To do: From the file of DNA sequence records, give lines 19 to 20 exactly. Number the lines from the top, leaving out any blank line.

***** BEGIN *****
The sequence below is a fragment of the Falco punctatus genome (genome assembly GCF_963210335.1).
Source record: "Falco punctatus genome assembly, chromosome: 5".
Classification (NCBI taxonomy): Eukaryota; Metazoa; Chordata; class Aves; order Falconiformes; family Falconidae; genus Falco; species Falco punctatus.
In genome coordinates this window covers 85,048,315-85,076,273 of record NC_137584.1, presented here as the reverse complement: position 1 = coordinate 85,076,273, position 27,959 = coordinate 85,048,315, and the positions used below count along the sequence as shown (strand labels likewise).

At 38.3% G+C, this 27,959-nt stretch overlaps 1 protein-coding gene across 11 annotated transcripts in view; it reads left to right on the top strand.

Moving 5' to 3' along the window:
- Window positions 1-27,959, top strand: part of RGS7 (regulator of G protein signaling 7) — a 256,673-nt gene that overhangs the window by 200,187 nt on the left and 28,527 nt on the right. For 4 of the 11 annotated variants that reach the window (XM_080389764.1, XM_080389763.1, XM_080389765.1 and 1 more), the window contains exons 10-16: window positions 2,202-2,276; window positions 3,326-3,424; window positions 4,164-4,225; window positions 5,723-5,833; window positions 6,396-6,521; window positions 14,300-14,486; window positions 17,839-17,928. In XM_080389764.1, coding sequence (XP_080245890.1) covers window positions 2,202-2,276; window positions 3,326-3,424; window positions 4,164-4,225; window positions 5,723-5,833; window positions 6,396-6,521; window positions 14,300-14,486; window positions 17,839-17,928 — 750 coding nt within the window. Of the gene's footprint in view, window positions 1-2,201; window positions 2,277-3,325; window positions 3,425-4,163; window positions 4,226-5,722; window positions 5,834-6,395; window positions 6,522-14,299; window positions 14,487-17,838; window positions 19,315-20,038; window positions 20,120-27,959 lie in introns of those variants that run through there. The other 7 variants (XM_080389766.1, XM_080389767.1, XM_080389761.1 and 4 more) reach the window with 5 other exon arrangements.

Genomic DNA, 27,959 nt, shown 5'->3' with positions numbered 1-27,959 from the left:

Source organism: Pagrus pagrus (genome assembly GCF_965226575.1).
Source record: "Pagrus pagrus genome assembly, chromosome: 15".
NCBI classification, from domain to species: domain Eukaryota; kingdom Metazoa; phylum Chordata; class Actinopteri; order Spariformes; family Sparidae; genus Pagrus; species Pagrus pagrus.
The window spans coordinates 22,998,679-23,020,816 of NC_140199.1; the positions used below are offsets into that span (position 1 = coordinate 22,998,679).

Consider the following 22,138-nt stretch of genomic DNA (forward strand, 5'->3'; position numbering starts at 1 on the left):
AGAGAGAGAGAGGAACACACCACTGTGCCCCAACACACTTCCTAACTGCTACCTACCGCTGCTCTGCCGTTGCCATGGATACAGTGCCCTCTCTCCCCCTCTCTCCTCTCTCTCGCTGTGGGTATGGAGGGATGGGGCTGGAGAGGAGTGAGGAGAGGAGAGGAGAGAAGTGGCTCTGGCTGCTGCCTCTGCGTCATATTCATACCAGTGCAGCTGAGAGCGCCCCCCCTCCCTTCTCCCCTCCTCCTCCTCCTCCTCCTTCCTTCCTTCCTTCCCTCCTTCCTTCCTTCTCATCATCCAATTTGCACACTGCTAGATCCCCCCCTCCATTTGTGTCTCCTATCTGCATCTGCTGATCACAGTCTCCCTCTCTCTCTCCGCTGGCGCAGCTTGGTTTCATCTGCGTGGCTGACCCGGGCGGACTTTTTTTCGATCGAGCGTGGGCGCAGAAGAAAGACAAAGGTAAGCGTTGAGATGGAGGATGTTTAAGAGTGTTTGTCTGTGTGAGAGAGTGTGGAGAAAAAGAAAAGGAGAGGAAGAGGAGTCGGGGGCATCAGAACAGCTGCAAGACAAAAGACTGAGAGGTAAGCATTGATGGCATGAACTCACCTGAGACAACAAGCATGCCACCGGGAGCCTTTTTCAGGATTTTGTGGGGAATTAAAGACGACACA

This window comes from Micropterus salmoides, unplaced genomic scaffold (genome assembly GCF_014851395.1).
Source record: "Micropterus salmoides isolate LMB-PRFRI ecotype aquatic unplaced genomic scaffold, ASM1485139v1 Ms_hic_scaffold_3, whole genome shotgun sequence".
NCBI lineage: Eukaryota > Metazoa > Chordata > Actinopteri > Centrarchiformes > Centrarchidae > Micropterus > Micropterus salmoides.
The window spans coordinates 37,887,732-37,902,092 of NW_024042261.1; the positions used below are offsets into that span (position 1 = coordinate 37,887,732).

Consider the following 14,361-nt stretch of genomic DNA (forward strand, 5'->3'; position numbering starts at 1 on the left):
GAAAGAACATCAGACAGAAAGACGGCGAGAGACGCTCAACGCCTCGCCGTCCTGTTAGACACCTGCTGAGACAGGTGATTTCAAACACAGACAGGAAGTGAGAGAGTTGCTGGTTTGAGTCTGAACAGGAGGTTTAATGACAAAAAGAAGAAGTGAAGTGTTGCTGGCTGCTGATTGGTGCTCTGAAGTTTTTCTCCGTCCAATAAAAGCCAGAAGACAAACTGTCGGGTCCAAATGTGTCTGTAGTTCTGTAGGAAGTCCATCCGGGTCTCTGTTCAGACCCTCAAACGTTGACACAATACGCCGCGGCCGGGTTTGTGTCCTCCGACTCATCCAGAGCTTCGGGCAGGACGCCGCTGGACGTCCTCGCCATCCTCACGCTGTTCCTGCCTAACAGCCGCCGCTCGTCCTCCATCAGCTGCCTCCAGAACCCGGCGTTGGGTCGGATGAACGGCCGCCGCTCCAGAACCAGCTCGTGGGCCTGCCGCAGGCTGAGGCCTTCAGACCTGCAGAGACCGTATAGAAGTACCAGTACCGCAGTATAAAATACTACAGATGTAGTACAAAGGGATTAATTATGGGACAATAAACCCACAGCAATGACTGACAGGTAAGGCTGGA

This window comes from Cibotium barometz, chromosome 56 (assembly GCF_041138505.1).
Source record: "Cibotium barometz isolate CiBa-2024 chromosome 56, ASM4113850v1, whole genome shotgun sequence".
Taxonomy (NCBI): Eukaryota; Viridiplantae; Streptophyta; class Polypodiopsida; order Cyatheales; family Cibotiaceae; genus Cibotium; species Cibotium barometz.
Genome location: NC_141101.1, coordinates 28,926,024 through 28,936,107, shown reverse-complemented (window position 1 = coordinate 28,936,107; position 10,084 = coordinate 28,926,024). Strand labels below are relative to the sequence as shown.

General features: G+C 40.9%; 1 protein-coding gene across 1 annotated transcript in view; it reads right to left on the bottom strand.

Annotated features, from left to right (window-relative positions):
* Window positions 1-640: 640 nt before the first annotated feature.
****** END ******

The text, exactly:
Consider the following 14,361-nt stretch of genomic DNA (forward strand, 5'->3'; position numbering starts at 1 on the left):
GAAAGAACATCAGACAGAAAGACGGCGAGAGACGCTCAACGCCTCGCCGTCCTGTTAGACACCTGCTGAGACAGGTGATTTCAAACACAGACAGGAAGTGAGAGAGTTGCTGGTTTGAGTCTGAACAGGAGGTTTAATGACAAAAAGAAGAAGTGAAGTGTTGCTGGCTGCTGATTGGTGCTCTGAAGTTTTTCTCCGTCCAATAAAAGCCAGAAGACAAACTGTCGGGTCCAAATGTGTCTGTAGTTCTGTAGGAAGTCCATCCGGGTCTCTGTTCAGACCCTCAAACGTTGACACAATACGCCGCGGCCGGGTTTGTGTCCTCCGACTCATCCAGAGCTTCGGGCAGGACGCCGCTGGACGTCCTCGCCATCCTCACGCTGTTCCTGCCTAACAGCCGCCGCTCGTCCTCCATCAGCTGCCTCCAGAACCCGGCGTTGGGTCGGATGAACGGCCGCCGCTCCAGAACCAGCTCGTGGGCCTGCCGCAGGCTGAGGCCTTCAGACCTGCAGAGACCGTATAGAAGTACCAGTACCGCAGTATAAAATACTACAGATGTAGTACAAAGGGATTAATTATGGGACAATAAACCCACAGCAATGACTGACAGGTAAGGCTGGA